Saturday, October 10, 2015

Books In My Rearview Mirror

I've been reading and not reporting, and the stack in my rearview mirror keeps growing taller. This is what I read September 19 - October 10:

1. Rage - Richard Bachman/Stephen King.  (Novel) Now I understand why Uncle Stevie didn't want this short novel to be re-published. In spite of the plot and and some of the creaky contrivances, I enjoyed it and was reminded a bit of Shirley Jackson.

2. Snow Angels - Stewart O'Nan. (Novel)  My Stewart O'Nan crush continues unabated. Snow Angels takes place in the early 1970s. It tells the stories of a young teenage boy whose parents are splitting up and the boy's former babysitter, who perceives her life as unsatisfactory, then is carried along helplessly as it gets worse. The two stories are parallel with occasional and significant overlap. Heartbreaking. Depressing. Beautiful writing.

3. A Prayer for the Dying - Stewart O'Nan. (Novel) Do you like westerns and horror?  An unreliable narrator? Looking for an October-ish read? This novel is for you! Set a few years after the American Civil War, a young veteran who is the constable, undertaker and the preacher for his small Wisconsin hometown must deal with a diphtheria outbreak and spreading wildfires all at once. As the situation worsens, gruesome reality is turned over on its side, wheels spinning in the air. Since the story is told in second person, the reader cannot look away any more than the narrator. What a wild, nightmarish ride. I've got to read this one again!

4. The Three Sisters - May Sinclair. (Novel)  Three sisters out on the moors with their stern clergyman father.  The Brontes, right? Wrong! Except for an occasional letter, none of the sisters -- Mary, Gwenda, or Alice writes in this 1914 psychological novel, which reads a little awkwardly to modern readers. A young doctor comes to their Yorkshire village and each sister in her own way contrives how she will capture his heart. The father doesn't want them to marry because his wife has left him to live in London, and if daddy ain't happy, ain't nobody happy. At times, the action feels a little stagey, but the writing is good and bravo! to May Sinclair for taking on the subject of unwed motherhood and double standards Way Back Then. Speaking of WBT, one convention I am glad to see gone from literature is faithfully rendered dialect. Sinclair goes at it for pages on end, making the dialogue almost unreadable.  A minor quibble, though. I recommend this novel because of the delectable whiffs of Hardy, Eliot and Lawrence.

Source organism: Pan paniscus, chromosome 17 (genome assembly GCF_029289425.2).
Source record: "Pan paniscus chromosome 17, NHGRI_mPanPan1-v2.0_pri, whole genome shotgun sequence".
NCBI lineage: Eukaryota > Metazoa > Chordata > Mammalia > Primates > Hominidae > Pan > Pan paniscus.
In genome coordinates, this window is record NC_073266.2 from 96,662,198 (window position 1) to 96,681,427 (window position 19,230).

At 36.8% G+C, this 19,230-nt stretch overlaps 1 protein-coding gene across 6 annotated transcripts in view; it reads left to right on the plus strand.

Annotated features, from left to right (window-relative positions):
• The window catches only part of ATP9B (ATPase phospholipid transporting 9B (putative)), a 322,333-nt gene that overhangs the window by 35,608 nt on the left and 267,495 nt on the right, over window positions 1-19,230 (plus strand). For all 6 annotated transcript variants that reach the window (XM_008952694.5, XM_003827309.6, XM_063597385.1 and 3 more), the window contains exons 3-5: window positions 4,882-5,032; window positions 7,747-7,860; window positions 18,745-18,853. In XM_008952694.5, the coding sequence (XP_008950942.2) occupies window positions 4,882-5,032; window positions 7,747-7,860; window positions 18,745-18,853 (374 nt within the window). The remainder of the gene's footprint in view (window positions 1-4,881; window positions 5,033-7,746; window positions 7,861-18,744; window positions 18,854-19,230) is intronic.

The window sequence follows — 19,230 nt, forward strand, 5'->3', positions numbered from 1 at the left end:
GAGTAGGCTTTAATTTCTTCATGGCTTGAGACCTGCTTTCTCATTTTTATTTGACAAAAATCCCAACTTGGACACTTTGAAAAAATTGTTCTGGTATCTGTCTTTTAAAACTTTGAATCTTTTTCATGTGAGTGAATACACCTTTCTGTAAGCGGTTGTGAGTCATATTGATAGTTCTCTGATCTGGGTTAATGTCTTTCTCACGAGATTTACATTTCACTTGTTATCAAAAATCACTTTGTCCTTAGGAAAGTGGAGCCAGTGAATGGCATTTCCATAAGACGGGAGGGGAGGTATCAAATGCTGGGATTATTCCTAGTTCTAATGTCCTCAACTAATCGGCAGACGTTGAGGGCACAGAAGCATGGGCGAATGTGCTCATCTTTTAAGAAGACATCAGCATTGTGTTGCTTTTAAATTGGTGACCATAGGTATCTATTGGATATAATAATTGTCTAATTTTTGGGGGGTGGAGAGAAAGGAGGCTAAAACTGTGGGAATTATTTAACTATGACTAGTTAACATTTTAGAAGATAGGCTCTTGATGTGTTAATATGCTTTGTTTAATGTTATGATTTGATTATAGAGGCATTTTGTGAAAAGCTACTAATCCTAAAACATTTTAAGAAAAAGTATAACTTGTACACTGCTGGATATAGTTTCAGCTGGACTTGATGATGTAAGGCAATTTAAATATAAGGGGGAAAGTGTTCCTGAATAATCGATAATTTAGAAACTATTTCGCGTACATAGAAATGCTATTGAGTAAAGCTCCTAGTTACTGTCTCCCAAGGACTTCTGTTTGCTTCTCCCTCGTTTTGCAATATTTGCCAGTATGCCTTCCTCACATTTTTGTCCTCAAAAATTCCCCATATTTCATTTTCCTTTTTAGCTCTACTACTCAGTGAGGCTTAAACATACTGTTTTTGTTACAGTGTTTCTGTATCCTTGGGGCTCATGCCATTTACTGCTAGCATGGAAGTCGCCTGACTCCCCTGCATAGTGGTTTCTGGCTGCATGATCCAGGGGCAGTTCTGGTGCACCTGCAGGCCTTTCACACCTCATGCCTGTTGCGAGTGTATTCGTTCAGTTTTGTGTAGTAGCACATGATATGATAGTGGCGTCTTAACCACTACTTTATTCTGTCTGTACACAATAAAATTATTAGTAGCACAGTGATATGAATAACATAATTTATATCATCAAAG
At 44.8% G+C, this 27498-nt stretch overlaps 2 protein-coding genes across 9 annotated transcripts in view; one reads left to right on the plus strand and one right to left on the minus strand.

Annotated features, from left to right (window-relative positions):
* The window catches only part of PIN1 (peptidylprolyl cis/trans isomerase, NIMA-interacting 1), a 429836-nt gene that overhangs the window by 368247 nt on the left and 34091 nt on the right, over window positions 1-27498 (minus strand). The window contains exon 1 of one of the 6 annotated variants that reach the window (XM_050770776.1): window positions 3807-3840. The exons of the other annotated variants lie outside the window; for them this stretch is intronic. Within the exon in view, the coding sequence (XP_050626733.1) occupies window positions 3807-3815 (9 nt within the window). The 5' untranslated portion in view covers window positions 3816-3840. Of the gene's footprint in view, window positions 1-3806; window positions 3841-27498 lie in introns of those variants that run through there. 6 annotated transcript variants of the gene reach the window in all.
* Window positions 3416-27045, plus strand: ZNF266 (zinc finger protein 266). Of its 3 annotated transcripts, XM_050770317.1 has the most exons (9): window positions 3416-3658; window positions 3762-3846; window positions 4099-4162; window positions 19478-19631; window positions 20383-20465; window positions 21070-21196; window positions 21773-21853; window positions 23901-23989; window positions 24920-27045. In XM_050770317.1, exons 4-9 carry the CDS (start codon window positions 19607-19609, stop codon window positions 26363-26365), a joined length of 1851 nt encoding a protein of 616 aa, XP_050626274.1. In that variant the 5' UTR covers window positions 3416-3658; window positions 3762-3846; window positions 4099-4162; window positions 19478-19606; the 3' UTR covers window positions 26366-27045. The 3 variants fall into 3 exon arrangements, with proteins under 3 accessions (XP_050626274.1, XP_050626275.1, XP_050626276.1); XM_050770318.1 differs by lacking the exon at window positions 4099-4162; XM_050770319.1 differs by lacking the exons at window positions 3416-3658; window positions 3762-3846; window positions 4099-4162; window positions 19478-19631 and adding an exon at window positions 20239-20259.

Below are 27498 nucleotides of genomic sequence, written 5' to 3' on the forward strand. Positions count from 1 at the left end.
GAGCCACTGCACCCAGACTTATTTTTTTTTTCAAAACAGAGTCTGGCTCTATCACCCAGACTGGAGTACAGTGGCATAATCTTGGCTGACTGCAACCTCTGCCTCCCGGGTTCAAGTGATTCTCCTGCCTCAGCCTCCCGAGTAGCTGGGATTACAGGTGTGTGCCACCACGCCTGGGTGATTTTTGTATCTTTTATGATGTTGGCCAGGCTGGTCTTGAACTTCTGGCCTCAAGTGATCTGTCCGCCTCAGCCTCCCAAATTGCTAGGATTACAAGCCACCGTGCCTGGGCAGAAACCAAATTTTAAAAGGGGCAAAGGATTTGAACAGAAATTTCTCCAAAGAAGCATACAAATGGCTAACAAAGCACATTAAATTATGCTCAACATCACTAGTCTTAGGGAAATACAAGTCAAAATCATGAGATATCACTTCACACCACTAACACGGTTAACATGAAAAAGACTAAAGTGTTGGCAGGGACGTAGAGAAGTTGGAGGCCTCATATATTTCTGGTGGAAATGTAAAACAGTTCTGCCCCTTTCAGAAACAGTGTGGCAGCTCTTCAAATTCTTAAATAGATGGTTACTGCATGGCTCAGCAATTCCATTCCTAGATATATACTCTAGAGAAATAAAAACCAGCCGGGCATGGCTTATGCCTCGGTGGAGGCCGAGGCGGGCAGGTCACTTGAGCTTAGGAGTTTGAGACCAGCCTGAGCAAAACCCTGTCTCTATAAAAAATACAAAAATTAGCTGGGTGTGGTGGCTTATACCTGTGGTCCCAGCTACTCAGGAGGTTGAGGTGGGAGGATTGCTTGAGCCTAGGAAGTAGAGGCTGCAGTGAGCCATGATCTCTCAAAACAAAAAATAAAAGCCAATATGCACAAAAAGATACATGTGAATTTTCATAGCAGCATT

5. Man in the Woods - Scott Spencer. (Novel) What a great surprise! I found this book at last week's library book sale, and casually glanced at the first page. I couldn't put it down. Set in the months leading up to Y2K, Paul Phillips, a carpenter and designer for the wealthy who have invaded his rustic New York suburb comes across a man abusing a dog. When the man won't stop, Paul takes matters into his own hands. Grappling with his conscience, he shares his secret with his girlfriend, Kate, an author of pop-religious essays (think Anne Lamott).  Their previously perfect world is shaken, and as part of the background noise, there's the furor and worry about how life will change when the calendar changes. Spencer's writing is so gorgeous. Highly recommended.

6. Wonder Girl - Don Van Natta, Jr. (Biography) Ever since I saw the 1970s TV movie about Babe Didrickson Zaharias starring Susan Clark and Alex Karras, I have been interested in reading a biography about her. Wonder Girl does not disappoint. Lively and muscular prose to match its subject. Van Natta doesn't shy away from Babe's flaws, which makes his book even more intriguing. She was a superb athlete, but she was also an annoying braggart who tirelessly promoted herself. When she married wrestler George Zaharias, he became her promoter and all that doubled. Still, she was amazing and could always back up her bragging. Perhaps Babe's greatest legacy is that she was outspoken about having cancer in a time when the subject was considered unmentionable. She was also the one who attached the warrior and sports metaphors to the treatment of the disease i.e., fighting cancer, beating cancer, cancer is a foe, etc. I came away from Wonder Girl with renewed admiration for Babe and a desire to visit her museum in Beaumont, Texas. I also want to watch the  1952 Katharine Hepburn - Spencer Tracy movie Pat and Mike, which is loosely based on Babe and George's marriage and in which Babe has a cameo as herself, playing golf against Hepburn's character.

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